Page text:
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PODCAST.: B.C. filmmaker documents 111-Year-Old Veteran’s Wisdom

TODAY IN B.C.: Eric Brunt’s mission is to ensure the sacrifices of veterans are never forgotten

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Eric Brunt of Victoria is now in his fifth year of documenting the ‘untold’ stories from Canada’s remaining Second World War veterans. Currently the Canadian War Service* Veteran population is estimated to be 9,297 (1,493 females and 7,804 males).

As Brunt traverses the country, he interviews these aging heroes, capturing their memories and experiences. He shares how, as Remembrance Days pass, the number of World War II veterans is rapidly declining, making it crucial for us to make a conscious effort to learn their stories and honor their sacrifices.

The podcast includes portions of interviews from B.C. veterans Charlie Hammerton, Jessie Swail and George Brewster.

“I’m hoping that this will make my generation and hopefully future generations more connected to this generation and wanting to know more of what they did,’ says Brunt. “If we can hold on to a personal story and put ourselves in their shoes, that’s really helping, and that’s really making sure that we hold on to that history and don’t lose it.”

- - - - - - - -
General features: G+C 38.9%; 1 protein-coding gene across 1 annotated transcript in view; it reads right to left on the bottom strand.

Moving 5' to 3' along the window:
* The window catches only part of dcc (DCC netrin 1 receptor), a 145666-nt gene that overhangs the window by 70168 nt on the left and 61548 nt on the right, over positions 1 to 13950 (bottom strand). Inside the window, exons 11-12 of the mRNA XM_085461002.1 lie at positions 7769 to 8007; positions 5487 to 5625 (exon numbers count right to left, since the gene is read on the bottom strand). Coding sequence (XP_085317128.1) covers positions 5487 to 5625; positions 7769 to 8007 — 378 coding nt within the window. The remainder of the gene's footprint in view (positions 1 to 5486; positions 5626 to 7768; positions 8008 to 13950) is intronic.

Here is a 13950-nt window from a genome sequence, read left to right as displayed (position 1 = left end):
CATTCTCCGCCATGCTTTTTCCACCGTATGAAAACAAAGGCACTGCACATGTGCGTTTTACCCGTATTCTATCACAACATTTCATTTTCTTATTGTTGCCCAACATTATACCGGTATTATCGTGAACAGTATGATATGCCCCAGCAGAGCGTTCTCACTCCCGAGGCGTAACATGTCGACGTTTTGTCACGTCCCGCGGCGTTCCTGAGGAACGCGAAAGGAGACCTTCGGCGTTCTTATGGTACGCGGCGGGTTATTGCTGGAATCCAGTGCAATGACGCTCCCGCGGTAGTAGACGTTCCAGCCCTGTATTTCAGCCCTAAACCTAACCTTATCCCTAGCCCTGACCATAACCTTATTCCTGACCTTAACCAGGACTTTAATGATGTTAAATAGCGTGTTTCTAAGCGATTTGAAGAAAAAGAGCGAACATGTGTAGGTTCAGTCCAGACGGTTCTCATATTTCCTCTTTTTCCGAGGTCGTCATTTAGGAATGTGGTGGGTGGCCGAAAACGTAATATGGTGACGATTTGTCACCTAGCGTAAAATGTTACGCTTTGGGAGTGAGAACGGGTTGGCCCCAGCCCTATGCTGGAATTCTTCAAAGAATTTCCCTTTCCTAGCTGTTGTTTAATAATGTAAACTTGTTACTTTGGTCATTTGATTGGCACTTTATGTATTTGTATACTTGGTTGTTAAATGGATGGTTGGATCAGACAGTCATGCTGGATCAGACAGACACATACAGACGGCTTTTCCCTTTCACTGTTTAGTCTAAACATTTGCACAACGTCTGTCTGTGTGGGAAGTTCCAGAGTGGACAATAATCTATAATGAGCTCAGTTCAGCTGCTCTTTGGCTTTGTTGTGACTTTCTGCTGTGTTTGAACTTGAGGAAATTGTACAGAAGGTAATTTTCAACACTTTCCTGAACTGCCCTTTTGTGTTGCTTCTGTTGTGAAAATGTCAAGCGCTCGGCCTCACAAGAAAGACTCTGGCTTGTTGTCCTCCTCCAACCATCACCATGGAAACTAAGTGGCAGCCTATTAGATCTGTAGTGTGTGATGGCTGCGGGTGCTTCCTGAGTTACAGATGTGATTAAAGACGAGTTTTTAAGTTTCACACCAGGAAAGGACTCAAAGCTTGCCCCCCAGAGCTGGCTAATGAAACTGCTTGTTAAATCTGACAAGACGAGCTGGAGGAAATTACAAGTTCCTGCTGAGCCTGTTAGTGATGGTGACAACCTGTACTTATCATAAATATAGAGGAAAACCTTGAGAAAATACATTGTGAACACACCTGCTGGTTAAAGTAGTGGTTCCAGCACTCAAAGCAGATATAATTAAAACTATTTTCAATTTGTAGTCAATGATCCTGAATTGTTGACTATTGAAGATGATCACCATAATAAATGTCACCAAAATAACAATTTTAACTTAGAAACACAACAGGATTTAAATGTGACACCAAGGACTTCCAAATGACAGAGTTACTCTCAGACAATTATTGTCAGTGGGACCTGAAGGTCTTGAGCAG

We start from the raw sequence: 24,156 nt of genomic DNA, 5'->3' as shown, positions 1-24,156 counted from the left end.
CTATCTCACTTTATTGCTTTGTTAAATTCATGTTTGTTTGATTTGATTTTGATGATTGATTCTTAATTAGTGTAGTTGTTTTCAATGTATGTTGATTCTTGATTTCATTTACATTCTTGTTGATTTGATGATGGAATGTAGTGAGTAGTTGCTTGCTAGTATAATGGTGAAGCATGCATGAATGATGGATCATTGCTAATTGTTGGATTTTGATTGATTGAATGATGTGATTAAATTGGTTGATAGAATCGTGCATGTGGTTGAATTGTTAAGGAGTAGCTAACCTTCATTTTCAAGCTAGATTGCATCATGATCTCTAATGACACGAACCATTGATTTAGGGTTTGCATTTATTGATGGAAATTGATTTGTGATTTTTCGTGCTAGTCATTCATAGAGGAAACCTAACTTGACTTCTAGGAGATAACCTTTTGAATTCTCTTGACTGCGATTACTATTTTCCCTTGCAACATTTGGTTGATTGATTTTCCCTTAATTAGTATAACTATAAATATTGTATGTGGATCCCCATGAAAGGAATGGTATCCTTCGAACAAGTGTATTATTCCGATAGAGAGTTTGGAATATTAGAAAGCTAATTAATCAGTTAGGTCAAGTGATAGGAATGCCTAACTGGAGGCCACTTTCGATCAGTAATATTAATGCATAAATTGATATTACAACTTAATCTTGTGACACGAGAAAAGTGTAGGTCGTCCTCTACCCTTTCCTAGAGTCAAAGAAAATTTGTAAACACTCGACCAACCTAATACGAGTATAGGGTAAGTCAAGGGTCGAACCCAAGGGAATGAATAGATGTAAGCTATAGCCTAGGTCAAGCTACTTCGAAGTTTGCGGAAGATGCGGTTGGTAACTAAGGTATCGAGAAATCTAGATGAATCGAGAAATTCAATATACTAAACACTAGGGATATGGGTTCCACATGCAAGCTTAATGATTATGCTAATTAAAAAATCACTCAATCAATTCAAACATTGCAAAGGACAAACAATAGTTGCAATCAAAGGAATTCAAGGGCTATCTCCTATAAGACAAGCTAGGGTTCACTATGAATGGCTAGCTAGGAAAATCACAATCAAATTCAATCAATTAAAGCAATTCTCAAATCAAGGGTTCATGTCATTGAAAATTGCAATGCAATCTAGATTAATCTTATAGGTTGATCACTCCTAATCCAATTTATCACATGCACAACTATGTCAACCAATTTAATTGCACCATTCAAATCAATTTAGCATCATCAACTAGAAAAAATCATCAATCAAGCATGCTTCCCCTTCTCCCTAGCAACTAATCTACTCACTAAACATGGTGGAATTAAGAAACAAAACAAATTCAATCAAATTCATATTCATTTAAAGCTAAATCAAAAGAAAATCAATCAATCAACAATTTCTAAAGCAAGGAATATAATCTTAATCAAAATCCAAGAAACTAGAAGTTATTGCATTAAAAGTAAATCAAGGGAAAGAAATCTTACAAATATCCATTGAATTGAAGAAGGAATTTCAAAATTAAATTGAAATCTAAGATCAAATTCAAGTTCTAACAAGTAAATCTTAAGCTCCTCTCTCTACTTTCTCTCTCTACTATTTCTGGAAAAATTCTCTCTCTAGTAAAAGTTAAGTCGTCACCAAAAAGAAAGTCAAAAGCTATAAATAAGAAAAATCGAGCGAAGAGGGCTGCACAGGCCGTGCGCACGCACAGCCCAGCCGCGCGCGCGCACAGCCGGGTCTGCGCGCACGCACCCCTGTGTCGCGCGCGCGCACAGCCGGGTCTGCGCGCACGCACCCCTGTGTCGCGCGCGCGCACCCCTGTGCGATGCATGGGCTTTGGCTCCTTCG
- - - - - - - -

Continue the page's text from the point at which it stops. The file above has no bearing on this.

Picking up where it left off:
The conversation highlights the reluctance of veterans to share their traumatic experiences, revealing the profound challenges they faced upon returning home, particularly in seeking mental health support. Many suffered in silence, harboring the weight of their experiences for decades. Eric’s interviews serve as a therapeutic outlet for these veterans, allowing them to finally share their stories, sometimes for the first time.

The podcast offers insights into the diversity of veterans’ backgrounds, including Indigenous Canadians who served during the war. The treatment of Indigenous veterans is especially emphasized, as they often experienced acceptance and equality within their regiments during the war but were subject to discrimination and inequality upon their return.

The episode includes the remarkable story of Reuben Sinclair of New Westminster, who became the oldest living veteran in Canada at 111 years of age.

The Eric Brunt Collection will be released in 2024 when the Canadian War Museum launches its digital archives.

Anyone hoping to share their story can reach Brunt at

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Peter McCully

About the Author: Peter McCully

Peter has been a broadcaster and publisher on both of Canada’s coasts and has owned a small newspaper and run an advertising agency along the way.
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